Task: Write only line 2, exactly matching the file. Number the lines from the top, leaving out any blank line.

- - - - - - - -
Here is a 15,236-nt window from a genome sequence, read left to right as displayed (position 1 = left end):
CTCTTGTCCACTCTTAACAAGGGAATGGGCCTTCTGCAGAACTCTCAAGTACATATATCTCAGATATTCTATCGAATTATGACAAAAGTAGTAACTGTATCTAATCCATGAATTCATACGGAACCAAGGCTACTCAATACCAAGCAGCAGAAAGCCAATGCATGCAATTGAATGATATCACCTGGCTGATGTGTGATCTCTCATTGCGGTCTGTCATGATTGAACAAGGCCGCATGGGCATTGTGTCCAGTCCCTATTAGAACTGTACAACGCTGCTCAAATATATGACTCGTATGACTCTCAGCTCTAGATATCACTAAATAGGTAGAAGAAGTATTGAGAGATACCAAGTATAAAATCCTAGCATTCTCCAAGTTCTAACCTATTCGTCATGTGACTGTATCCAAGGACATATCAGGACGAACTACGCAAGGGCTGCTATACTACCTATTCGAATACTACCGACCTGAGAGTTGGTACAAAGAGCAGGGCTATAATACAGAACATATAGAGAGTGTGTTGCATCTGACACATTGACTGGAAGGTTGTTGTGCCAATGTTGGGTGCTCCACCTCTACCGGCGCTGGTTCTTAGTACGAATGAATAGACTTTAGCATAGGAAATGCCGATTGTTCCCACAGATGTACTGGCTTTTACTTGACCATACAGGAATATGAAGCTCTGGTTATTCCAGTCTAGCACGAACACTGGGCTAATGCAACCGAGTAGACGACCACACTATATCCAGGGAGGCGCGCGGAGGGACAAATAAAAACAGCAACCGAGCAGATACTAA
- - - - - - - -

CTCTTGTCCACTCTTAACAAGGGAATGGGCCTTCTGCAGAACTCTCAAGTACATATATCTCAGATATTCTATCGAATTATGACAAAAGTAGTAACTGTATCTAATCCATGAATTCATACGGAACCAAGGCTACTCAATACCAAGCAGCAGAAAGCCAATGCATGCAATTGAATGATATCACCTGGCTGATGTGTGATCTCTCATTGCGGTCTGTCATGATTGAACAAGGCCGCATGGGCATTGTGTCCAGTCCCTATTAGAACTGTACAACGCTGCTCAAATATATGACTCGTATGACTCTCAGCTCTAGATATCACTAAATAGGTAGAAGAAGTATTGAGAGATACCAAGTATAAAATCCTAGCATTCTCCAAGTTCTAACCTATTCGTCATGTGACTGTATCCAAGGACATATCAGGACGAACTACGCAAGGGCTGCTATACTACCTATTCGAATACTACCGACCTGAGAGTTGGTACAAAGAGCAGGGCTATAATACAGAACATATAGAGAGTGTGTTGCATCTGACACATTGACTGGAAGGTTGTTGTGCCAATGTTGGGTGCTCCACCTCTACCGGCGCTGGTTCTTAGTACGAATGAATAGACTTTAGCATAGGAAATGCCGATTGTTCCCACAGATGTACTGGCTTTTACTTGACCATACAGGAATATGAAGCTCTGGTTATTCCAGTCTAGCACGAACACTGGGCTAATGCAACCGAGTAGACGACCACACTATATCCAGGGAGGCGCGCGGAGGGACAAATAAAAACAGCAACCGAGCAGATACTAA